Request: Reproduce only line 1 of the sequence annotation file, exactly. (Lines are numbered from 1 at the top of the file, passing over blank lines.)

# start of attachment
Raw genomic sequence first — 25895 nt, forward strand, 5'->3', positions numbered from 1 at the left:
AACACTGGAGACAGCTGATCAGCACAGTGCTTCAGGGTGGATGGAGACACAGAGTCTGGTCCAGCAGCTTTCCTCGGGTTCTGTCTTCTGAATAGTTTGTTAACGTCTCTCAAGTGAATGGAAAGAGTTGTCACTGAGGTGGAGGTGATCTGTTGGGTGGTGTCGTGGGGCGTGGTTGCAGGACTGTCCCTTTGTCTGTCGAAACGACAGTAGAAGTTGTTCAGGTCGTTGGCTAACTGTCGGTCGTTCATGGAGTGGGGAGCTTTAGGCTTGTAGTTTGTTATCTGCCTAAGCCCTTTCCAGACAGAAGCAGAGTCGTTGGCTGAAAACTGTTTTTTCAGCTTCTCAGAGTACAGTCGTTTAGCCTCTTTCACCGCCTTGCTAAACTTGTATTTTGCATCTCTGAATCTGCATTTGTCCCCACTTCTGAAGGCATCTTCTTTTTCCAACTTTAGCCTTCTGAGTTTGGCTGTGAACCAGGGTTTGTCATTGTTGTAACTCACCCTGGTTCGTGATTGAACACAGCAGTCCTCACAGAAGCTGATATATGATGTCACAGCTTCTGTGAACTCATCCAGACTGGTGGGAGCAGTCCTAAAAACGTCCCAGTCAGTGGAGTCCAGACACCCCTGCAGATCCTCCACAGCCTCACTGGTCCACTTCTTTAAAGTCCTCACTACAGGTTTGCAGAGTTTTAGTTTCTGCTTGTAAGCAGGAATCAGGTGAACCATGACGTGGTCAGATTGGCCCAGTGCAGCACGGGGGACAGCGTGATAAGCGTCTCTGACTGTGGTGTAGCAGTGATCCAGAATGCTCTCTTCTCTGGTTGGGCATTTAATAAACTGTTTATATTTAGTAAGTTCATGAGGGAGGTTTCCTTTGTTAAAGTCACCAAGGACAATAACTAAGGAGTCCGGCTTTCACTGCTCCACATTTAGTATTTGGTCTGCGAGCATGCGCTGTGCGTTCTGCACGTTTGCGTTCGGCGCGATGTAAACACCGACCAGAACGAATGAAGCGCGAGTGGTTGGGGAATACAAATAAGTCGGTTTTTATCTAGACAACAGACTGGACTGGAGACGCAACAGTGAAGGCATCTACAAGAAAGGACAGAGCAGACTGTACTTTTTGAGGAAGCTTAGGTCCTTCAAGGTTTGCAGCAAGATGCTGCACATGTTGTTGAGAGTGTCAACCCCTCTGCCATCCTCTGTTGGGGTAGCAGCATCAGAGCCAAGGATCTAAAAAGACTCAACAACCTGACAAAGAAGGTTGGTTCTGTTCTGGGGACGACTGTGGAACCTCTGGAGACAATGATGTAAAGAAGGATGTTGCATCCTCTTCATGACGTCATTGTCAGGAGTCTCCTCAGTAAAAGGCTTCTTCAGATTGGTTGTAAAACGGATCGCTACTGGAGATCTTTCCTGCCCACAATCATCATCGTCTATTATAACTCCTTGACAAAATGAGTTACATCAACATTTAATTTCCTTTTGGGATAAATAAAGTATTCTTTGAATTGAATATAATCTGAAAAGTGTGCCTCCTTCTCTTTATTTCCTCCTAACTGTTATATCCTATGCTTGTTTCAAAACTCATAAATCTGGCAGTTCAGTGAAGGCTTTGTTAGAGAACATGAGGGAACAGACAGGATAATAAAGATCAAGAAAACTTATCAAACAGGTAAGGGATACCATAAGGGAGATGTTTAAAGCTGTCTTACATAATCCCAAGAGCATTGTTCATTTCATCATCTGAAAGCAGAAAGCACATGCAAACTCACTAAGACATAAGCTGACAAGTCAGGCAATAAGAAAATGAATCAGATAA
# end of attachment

Raw genomic sequence first — 25895 nt, forward strand, 5'->3', positions numbered from 1 at the left: